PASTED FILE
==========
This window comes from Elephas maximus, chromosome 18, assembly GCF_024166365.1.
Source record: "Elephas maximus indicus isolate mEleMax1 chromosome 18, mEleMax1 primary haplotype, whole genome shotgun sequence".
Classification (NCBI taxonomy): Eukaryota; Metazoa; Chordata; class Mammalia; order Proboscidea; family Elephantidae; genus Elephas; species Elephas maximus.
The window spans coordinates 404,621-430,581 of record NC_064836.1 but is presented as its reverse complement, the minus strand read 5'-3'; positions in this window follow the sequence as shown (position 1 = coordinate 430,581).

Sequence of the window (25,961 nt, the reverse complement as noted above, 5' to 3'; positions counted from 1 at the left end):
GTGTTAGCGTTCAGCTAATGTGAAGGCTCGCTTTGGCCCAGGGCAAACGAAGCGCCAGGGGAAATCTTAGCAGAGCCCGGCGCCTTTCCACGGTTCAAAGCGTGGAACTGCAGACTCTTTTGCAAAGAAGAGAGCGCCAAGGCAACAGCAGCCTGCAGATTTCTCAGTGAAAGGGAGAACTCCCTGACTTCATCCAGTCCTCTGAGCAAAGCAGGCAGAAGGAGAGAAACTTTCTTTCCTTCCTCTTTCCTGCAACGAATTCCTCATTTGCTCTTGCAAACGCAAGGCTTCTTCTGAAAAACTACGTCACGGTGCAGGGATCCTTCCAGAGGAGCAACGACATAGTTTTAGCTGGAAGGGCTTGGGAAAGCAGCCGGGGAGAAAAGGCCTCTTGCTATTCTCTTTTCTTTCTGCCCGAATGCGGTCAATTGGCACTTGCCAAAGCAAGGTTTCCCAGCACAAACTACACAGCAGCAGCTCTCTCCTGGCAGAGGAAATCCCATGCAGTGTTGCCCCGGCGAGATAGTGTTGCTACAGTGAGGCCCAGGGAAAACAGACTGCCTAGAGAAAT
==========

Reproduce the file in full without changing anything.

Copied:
This window comes from Elephas maximus, chromosome 18, assembly GCF_024166365.1.
Source record: "Elephas maximus indicus isolate mEleMax1 chromosome 18, mEleMax1 primary haplotype, whole genome shotgun sequence".
Classification (NCBI taxonomy): Eukaryota; Metazoa; Chordata; class Mammalia; order Proboscidea; family Elephantidae; genus Elephas; species Elephas maximus.
The window spans coordinates 404,621-430,581 of record NC_064836.1 but is presented as its reverse complement, the minus strand read 5'-3'; positions in this window follow the sequence as shown (position 1 = coordinate 430,581).

Sequence of the window (25,961 nt, the reverse complement as noted above, 5' to 3'; positions counted from 1 at the left end):
GTGTTAGCGTTCAGCTAATGTGAAGGCTCGCTTTGGCCCAGGGCAAACGAAGCGCCAGGGGAAATCTTAGCAGAGCCCGGCGCCTTTCCACGGTTCAAAGCGTGGAACTGCAGACTCTTTTGCAAAGAAGAGAGCGCCAAGGCAACAGCAGCCTGCAGATTTCTCAGTGAAAGGGAGAACTCCCTGACTTCATCCAGTCCTCTGAGCAAAGCAGGCAGAAGGAGAGAAACTTTCTTTCCTTCCTCTTTCCTGCAACGAATTCCTCATTTGCTCTTGCAAACGCAAGGCTTCTTCTGAAAAACTACGTCACGGTGCAGGGATCCTTCCAGAGGAGCAACGACATAGTTTTAGCTGGAAGGGCTTGGGAAAGCAGCCGGGGAGAAAAGGCCTCTTGCTATTCTCTTTTCTTTCTGCCCGAATGCGGTCAATTGGCACTTGCCAAAGCAAGGTTTCCCAGCACAAACTACACAGCAGCAGCTCTCTCCTGGCAGAGGAAATCCCATGCAGTGTTGCCCCGGCGAGATAGTGTTGCTACAGTGAGGCCCAGGGAAAACAGACTGCCTAGAGAAAT